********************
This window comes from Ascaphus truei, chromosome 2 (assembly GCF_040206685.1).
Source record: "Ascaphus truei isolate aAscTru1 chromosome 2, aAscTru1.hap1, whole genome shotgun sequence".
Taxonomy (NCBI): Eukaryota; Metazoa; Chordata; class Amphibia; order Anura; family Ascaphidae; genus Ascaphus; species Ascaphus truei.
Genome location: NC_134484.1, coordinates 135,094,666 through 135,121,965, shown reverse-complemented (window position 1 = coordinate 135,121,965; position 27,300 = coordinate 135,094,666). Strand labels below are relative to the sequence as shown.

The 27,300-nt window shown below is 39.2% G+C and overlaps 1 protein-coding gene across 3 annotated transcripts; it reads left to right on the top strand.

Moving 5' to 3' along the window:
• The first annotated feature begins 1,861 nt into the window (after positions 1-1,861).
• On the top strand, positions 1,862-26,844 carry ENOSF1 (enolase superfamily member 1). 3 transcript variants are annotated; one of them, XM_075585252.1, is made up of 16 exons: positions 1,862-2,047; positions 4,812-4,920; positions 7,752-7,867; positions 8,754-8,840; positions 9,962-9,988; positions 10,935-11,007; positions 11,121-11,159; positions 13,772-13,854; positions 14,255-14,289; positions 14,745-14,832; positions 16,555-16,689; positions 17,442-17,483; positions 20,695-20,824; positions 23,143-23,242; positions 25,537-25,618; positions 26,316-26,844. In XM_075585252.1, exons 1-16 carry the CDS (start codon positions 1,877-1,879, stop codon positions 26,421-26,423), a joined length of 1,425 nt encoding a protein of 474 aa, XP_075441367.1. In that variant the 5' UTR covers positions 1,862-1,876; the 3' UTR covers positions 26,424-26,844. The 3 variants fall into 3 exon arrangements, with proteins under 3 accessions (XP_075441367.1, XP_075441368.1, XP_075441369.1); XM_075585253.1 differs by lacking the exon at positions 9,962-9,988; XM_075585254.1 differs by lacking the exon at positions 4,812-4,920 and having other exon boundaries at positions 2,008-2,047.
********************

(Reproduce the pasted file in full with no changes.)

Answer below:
This window comes from Ascaphus truei, chromosome 2 (assembly GCF_040206685.1).
Source record: "Ascaphus truei isolate aAscTru1 chromosome 2, aAscTru1.hap1, whole genome shotgun sequence".
Taxonomy (NCBI): Eukaryota; Metazoa; Chordata; class Amphibia; order Anura; family Ascaphidae; genus Ascaphus; species Ascaphus truei.
Genome location: NC_134484.1, coordinates 135,094,666 through 135,121,965, shown reverse-complemented (window position 1 = coordinate 135,121,965; position 27,300 = coordinate 135,094,666). Strand labels below are relative to the sequence as shown.

The 27,300-nt window shown below is 39.2% G+C and overlaps 1 protein-coding gene across 3 annotated transcripts; it reads left to right on the top strand.

Moving 5' to 3' along the window:
• The first annotated feature begins 1,861 nt into the window (after positions 1-1,861).
• On the top strand, positions 1,862-26,844 carry ENOSF1 (enolase superfamily member 1). 3 transcript variants are annotated; one of them, XM_075585252.1, is made up of 16 exons: positions 1,862-2,047; positions 4,812-4,920; positions 7,752-7,867; positions 8,754-8,840; positions 9,962-9,988; positions 10,935-11,007; positions 11,121-11,159; positions 13,772-13,854; positions 14,255-14,289; positions 14,745-14,832; positions 16,555-16,689; positions 17,442-17,483; positions 20,695-20,824; positions 23,143-23,242; positions 25,537-25,618; positions 26,316-26,844. In XM_075585252.1, exons 1-16 carry the CDS (start codon positions 1,877-1,879, stop codon positions 26,421-26,423), a joined length of 1,425 nt encoding a protein of 474 aa, XP_075441367.1. In that variant the 5' UTR covers positions 1,862-1,876; the 3' UTR covers positions 26,424-26,844. The 3 variants fall into 3 exon arrangements, with proteins under 3 accessions (XP_075441367.1, XP_075441368.1, XP_075441369.1); XM_075585253.1 differs by lacking the exon at positions 9,962-9,988; XM_075585254.1 differs by lacking the exon at positions 4,812-4,920 and having other exon boundaries at positions 2,008-2,047.